PG-13 for strong fictional language, toothy goblins, palpable on-screen chemistry between actors who aren’t supposed to be romantically involved
When you add it all up – the critical acclaim, the box office records, the pop culture ubiquity – I think we can all agree that the Harry Potter film franchise has failed miserably. So here’s my fix, in four easy steps:
1. Cut the minor characters.
Try to imagine how the 8th film must look to someone who hasn’t read the books.
UNFAMILIAR ACTOR: Remember so-and-so, from back around the third movie?
HARRY POTTER: Uh… maybe.
UNFAMILIAR ACTOR: I don’t know how to tell you this, but… he’s dead.
HARRY POTTER: That’s… so sad?
The seven novels totaled thousands of pages, which left ample room for detours and sidekicks. Onscreen, though, these characters congeal into an amorphous crowd of interchangeable British people. Lupin may be dead, and in the book that’s tragic, but in the film I couldn’t pick him out of a lineup stacked with house elves. Don’t try to make me weep for a character you forgot to develop.
2. Make Ron funny.
While slavish text-loyalists may leap to the defense of this irredeemable character, I say cut the crap. Ron is worthless. He whines, he fumes, he acts out, and he’s bad at everything. Usually, you’d give a character like this a sense of humor, but unfortunately J.K. Rowling outsourced that function to Ron’s twin brothers. If you started with the archetypal “best friend” character, and sucked out all the good parts, the oozing residue would be called Ron Weasley. So here’s what you do: cut the twins, give Ron their sense of humor, and then, instead of killing off a bunch of forgettable sidekicks in the final battle, have Ron die heroically, clearing the path for my third suggestion.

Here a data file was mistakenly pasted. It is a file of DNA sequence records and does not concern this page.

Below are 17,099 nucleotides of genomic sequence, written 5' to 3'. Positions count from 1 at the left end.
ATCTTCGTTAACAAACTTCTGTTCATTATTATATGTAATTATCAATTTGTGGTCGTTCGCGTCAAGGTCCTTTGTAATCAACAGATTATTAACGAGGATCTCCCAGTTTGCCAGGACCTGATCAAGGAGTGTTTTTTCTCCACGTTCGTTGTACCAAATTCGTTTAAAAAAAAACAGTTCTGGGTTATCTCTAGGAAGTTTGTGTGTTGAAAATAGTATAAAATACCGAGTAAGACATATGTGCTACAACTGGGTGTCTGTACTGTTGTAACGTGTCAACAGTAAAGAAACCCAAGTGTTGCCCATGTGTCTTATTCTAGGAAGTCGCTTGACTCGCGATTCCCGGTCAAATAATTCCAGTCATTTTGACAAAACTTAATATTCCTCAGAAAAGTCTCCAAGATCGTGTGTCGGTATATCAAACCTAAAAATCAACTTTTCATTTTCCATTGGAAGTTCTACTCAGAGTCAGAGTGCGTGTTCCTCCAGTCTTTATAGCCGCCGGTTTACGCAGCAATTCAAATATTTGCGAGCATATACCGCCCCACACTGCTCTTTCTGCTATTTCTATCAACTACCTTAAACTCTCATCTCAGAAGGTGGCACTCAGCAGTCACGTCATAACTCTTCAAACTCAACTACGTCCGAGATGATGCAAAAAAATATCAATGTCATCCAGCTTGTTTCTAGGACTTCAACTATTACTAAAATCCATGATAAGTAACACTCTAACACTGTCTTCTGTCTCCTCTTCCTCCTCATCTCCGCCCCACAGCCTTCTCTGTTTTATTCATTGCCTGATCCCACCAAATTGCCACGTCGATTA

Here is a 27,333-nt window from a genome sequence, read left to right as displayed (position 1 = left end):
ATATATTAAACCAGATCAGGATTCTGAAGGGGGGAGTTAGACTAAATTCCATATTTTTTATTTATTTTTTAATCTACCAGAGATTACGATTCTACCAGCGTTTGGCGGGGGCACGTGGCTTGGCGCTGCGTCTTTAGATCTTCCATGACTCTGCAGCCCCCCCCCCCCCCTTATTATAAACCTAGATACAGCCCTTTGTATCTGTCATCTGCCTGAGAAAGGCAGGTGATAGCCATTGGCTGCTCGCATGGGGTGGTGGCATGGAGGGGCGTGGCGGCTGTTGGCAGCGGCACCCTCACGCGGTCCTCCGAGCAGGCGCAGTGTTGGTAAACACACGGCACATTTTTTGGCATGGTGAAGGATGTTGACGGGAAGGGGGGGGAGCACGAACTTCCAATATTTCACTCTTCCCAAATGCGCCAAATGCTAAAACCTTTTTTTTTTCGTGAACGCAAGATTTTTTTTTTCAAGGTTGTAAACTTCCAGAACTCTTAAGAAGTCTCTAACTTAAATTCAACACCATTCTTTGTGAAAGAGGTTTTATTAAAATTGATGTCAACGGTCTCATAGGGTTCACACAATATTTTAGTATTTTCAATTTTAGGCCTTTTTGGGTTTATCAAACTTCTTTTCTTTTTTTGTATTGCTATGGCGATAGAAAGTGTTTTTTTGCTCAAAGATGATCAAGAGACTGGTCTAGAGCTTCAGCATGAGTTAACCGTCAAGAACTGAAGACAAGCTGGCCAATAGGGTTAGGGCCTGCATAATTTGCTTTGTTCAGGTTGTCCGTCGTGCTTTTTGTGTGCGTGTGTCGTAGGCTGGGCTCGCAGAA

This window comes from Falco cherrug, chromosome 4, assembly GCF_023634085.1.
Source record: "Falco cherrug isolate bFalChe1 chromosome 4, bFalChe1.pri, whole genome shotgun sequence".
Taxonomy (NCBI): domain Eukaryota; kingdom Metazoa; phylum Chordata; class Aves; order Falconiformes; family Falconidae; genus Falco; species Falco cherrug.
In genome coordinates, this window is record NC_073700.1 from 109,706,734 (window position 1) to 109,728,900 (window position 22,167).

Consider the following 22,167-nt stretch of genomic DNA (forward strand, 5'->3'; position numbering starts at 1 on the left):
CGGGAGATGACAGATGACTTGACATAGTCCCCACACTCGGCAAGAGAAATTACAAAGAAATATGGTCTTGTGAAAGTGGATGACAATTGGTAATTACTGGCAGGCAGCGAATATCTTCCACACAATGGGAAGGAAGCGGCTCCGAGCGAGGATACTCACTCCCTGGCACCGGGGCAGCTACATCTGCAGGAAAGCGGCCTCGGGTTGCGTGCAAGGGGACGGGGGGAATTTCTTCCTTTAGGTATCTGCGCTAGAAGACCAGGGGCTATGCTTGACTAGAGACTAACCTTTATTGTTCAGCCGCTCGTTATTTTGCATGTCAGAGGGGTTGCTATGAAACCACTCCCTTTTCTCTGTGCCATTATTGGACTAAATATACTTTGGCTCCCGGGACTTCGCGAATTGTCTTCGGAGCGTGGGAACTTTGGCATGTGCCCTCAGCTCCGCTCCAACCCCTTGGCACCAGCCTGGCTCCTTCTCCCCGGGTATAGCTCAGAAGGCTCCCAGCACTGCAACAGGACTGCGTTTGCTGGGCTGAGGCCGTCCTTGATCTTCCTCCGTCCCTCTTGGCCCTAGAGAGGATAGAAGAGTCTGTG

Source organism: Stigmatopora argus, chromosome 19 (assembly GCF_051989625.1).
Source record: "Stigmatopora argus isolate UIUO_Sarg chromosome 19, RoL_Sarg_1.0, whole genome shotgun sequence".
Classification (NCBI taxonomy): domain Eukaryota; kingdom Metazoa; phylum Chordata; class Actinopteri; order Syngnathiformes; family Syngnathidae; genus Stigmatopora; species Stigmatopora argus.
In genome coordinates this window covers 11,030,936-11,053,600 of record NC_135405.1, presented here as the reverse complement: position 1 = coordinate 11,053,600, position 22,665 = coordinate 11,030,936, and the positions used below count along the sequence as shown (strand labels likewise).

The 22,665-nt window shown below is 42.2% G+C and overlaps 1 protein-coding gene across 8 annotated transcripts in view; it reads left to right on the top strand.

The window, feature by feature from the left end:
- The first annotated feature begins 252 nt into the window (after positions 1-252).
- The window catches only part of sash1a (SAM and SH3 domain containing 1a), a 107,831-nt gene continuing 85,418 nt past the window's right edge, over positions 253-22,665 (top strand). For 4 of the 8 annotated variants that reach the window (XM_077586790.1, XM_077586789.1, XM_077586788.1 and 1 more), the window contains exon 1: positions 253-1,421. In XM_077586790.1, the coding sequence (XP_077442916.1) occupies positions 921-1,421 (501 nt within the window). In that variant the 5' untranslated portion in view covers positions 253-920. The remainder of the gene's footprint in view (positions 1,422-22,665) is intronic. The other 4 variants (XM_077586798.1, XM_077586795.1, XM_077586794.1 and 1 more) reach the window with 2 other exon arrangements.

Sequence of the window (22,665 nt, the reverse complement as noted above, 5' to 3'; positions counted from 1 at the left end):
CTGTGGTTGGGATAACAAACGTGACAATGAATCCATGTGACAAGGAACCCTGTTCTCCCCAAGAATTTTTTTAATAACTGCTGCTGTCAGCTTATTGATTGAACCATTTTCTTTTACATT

3. Have Harry and Hermione get together.
When you cast a bunch of 11-year-olds to shoulder your multi-billion-dollar franchise for the next decade, you’re lucky to get two actors as talented as Daniel Radcliffe and Emma Watson. The filmmakers seemed to realize this, and over the years, wedged the two of them into scene after scene together, consigning Rupert Grint to the margins, where he posed a minimal threat to himself and others. If you’re just watching the movies, then every instinct will tell you that Watson and Radcliffe should get together. But no: according to the time-lapse epilogue, the prettiest girl in school picks the unfunny redhead over the savior of humanity, while the savior goes for the redhead’s forgettable little sister.
4. Focus half of the final film not on Harry Potter, but on the heir to the franchise: Neville Longbottom, Snake-Slaying Action Hero.
This one, at least, they got right.